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Cannot open include file: 'math': No such file or directory

Posted on 2005-03-25
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Why cant it open it?


/***********************************************************
*                                                          *
* Program name: ex6.1.cpp                                  *
* Author: Stuart Downes                                    *
* 17th March    2005                                        *
*                                                          *
* //Purpose:                                               *
*                                                          *
*                                                          *
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*                                                          *
* How to run program: Run ex6.1.cpp                        *
*                                                          *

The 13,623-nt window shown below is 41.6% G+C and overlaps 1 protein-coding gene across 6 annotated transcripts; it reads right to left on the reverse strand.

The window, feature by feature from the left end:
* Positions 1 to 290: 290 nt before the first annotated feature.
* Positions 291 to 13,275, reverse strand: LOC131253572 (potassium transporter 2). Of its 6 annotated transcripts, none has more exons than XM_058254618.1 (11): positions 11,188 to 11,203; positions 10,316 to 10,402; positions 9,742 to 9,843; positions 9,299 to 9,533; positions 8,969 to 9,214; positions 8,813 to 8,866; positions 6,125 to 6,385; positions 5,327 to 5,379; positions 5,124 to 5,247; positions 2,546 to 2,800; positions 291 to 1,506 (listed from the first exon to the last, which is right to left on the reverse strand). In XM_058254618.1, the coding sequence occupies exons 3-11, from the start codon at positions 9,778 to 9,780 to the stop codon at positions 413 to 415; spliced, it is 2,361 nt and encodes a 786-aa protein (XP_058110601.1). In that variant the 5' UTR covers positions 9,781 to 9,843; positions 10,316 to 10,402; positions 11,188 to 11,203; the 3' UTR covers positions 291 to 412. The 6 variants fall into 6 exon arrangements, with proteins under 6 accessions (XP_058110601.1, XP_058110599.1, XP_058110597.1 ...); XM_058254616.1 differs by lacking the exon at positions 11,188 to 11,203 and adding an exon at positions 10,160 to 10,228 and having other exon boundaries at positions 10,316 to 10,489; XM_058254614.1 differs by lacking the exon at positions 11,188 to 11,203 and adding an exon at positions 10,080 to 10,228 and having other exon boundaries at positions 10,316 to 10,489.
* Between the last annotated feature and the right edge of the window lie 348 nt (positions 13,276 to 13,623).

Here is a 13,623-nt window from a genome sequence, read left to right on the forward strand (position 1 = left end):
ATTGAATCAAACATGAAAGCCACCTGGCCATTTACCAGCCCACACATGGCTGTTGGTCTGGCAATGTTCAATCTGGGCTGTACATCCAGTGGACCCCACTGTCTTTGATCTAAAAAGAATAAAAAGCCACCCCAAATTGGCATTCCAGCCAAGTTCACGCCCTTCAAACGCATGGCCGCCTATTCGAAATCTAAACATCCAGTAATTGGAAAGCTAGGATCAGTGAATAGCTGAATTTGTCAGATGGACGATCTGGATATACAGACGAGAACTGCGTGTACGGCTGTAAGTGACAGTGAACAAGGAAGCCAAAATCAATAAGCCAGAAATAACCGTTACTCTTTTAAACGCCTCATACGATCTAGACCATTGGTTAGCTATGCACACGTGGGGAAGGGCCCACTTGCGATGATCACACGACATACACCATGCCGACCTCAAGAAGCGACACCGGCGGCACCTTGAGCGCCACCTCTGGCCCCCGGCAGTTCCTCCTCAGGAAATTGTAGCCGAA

*                                                          *
*                                                          *
* Documentation:                                           *
*                                                          *
*                                                          *
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* References:                                              *
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*                                                          *
* File Formats:                                            *
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*                                                          *
* Limits or restrictions:                                  *
*                                                          *